At the Collins/Barrasso Agency the two became the place to be for New England based regional recording artists. Some of the many talented folks who were on the roster included: Aztec Two-Step[6], The James Montgomery Blues Band[7], Duke and the Drivers[8], Orleans[9], and many others.

They also produced and procured talent from the major agencies for College shows and larger concert venues throughout New England.

History with Aerosmith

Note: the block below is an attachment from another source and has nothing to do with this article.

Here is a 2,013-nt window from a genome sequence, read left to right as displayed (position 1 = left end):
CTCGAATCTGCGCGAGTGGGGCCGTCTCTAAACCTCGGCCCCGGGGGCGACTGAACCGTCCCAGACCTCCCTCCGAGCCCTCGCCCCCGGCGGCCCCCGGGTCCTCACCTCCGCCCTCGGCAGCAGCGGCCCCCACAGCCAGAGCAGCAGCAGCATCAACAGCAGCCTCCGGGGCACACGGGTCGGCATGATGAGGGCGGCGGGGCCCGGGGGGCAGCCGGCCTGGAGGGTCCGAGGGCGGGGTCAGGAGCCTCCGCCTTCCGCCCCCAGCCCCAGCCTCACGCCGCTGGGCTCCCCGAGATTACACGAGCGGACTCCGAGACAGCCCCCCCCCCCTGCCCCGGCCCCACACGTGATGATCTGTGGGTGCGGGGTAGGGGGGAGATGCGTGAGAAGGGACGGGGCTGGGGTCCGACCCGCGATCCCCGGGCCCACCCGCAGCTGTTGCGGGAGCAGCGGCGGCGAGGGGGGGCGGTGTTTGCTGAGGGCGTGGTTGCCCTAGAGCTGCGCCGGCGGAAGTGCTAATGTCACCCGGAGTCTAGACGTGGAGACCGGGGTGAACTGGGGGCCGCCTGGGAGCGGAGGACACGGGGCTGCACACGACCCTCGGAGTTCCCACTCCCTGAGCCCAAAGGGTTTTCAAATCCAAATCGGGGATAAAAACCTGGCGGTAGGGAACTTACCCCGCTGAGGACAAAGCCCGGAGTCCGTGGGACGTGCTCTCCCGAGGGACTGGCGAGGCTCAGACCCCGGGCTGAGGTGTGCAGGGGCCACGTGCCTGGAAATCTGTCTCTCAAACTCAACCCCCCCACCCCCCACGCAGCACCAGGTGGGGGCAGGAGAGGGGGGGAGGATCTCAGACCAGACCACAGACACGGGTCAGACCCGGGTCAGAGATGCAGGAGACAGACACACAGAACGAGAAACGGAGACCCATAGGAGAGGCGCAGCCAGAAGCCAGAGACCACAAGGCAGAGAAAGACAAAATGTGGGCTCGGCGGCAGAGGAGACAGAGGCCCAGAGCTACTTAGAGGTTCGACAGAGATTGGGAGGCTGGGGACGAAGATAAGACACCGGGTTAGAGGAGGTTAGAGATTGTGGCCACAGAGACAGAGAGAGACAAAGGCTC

Inthe early 1980s, Tim Collins worked as the manager for The Joe Perry Project, the solo project created by guitarist Joe Perry who had left Aerosmith in 1979. In 1984, Collins worked to reform the original Aerosmith. He succeeded when guitarists Joe Perry and Brad Whitford rejoined the band in April 1984. He believed he could make Aerosmith the biggest band in the world by 1990, if he reformed the original band and got them to come clean. Aerosmith was reformed in 1984 and the band hired Tim Collins on as manager. Collins had helped the band secure a record deal with Geffen Records in 1984. The band toured extensively and created their first album after the reunion of the classic lineup in 1985, titled Done with Mirrors. The album wasn't the success they had hoped for, the band wasn't receiving mainstream publicity, and the drug addictions of the band members and their attempts to quit drugs on their own weren't working. Collins enlisted the help of a band therapist, the band members compiled lists of their complaints against lead singer Steven Tyler's behavior under the influence, and Tyler was ordered into a drug rehabilitation program at the discretion of Collins, the therapist, and his fellow band members. The rest of the band members pledged to complete drug rehab at various times in the coming months as well.